While statistics were unavailable, there were some deaths in prison due to illness and poor health care. Prison officials were not forthcoming about reports of such deaths. Several pardoned political prisoners had serious health problems in detention but received little treatment. In Shashamene Correctional Facility, four inmates died during an epidemic in 2008 due to lack of medical attention, according to a report by the Ethiopian Human Rights Commission (EHRC).

In December 2008 the EHRC reported there were 80,974 persons in prison, of whom 2,123 were women and 487 were children detained with their mothers. Juveniles were often incarcerated with adults, sometimes with adults who were awaiting execution. Men and women prisoners were generally, but not always, separated. Authorities generally permitted visitors but sometimes arbitrarily denied visit requests. In some cases family visits to political prisoners were restricted to a few per year. Pretrial detainees were often held together with convicted prisoners.

During the year the International Committee of the Red Cross (ICRC) visited regional prisons only but remained barred from visiting any sites in the Somali region. The government continued to prevent ICRC representatives from visiting police stations and federal prisons throughout the country including those where opposition, civil society, and media leaders were held. Regional authorities allowed the ICRC to meet regularly with prisoners without third parties being present. The ICRC also continued to visit civilian Eritrean nationals and local citizens of Eritrean origin detained on alleged national security grounds.

The local nongovernmental (NGO) Prison Fellowship Ethiopia (JFA-PFE) was granted access to various prison and detention facilities, including federal prisons. JFA-PFE operated a “model” prison in Adama with significantly better conditions compared with other prisons. JFA-PFE reported that the government was supportive of their efforts. The government also periodically granted diplomatic missions access to regional prisons and prison officials, subject to advance notification.

During the year the government established regional “Justice Forums” throughout the country to improve coordination among the Ministry of Justice (MOJ), Regional Security, and the Prison Administration. The government increased the budget allocated for constructing new prisons to alleviate overcrowding.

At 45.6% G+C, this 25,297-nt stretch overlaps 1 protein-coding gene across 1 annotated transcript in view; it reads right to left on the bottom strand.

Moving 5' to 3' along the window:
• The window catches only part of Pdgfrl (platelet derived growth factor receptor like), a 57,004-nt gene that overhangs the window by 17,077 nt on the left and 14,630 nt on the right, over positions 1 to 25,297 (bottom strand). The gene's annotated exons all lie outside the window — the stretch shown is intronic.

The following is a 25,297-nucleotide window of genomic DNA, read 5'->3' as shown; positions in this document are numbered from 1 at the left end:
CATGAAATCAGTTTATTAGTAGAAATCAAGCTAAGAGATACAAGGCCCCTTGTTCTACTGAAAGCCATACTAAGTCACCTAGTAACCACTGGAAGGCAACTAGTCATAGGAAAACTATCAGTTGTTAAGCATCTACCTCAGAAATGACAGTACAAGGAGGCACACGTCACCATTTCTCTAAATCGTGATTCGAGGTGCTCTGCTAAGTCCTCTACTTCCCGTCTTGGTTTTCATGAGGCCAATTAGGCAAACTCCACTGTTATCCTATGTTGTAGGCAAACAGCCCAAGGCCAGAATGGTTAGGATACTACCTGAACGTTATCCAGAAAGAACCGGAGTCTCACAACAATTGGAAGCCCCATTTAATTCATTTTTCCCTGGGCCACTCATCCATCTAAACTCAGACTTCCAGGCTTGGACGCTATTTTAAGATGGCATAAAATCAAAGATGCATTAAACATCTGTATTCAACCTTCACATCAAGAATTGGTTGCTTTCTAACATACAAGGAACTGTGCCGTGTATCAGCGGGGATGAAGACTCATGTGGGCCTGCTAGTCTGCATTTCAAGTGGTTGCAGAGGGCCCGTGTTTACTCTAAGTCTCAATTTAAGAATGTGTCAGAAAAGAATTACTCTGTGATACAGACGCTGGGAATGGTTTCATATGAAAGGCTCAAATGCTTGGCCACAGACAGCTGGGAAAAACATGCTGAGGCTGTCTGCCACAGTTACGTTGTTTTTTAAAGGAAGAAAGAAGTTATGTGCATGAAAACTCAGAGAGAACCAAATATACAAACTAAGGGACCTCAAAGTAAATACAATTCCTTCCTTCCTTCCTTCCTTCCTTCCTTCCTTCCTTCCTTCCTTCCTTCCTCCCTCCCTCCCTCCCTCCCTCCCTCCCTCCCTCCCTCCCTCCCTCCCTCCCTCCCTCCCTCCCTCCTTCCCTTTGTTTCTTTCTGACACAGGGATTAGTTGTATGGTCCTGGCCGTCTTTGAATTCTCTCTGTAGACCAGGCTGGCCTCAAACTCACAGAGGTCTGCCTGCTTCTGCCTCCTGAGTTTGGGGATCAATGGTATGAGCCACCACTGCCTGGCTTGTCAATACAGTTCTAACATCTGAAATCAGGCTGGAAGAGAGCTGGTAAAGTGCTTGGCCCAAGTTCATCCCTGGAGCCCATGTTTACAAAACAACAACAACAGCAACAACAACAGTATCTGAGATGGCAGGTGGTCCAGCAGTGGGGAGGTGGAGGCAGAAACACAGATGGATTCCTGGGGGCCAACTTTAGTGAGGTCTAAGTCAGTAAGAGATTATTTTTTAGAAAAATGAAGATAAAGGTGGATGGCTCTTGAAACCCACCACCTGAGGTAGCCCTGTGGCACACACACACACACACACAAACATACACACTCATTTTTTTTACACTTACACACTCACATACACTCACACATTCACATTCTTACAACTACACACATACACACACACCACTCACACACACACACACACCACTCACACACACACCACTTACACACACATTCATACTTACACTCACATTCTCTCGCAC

d. Arbitrary Arrest or Detention

Although the constitution and law prohibit arbitrary arrest and detention, the government frequently did not observe these provisions in practice.

Role of the Police and Security Apparatus

The Federal Police Commission reports to the Ministry of Federal Affairs, which is subordinate to the parliament; however, this subordination is loose in practice. Local militias also operated as local security forces largely independent of the police and military. Corruption remained a problem, particularly among traffic police who routinely solicited bribes. Impunity also remained a serious problem. According to sources at government agencies, the government rarely publicly disclosed the results of investigations into abuses by local security forces, such as arbitrary detentions and beatings of civilians. The federal police acknowledged that many of its members as well as regional police lacked professionalism. In July the Addis Ababa Police Commission fired 444 staff members, including high-ranking officials, for involvement in serious crimes including armed robbery, rape, and theft. There were no prosecutions of those dismissed.

The government continued efforts to train police and army recruits in human rights. During the year the government continued to seek assistance from the ICRC, JFA-PFE, and EHRC to improve and professionalize its human-rights training and curriculum by including more material on the constitution and international human rights treaties and conventions. JFA-PFE conducted human rights training for police commissioners and members of the militia.

Arrest Procedures and Treatment While in Detention

Authorities regularly detained persons without warrants and denied access to counsel and family members, particularly in outlying regions. Although the law requires detainees to be brought to court and charged within 48 hours, this generally was not respected in practice. While there was a functioning bail system, it was not available in murder, treason, and corruption cases. In most cases authorities set bail between 500 and 10,000 birr ($40 and $800), which was too costly for most citizens. Police officials did not always respect court orders to release suspects on bail. With court approval, persons suspected of serious offenses can be detained for 14 days and for additional 14-day periods if an investigation continues. The law prohibits detention in any facilities other than an official detention center; however, there were dozens of unofficial local detention centers used by local government militia and other formal and informal law enforcement entities. The government provided public defenders for detainees unable to afford private legal counsel, but only when their cases went to court. While in pretrial detention, authorities allowed such detainees little or no contact with legal counsel. Police continued to enter private residences and arrest individuals without warrants (see section 1.f.). Opposition party members consistently and credibly reported that in small towns, authorities detained persons in police stations for long periods without charge or access to a judge, and that sometimes these persons’ whereabouts were unknown for several months. Opposition parties registered many complaints during the year that government militias beat and detained their supporters.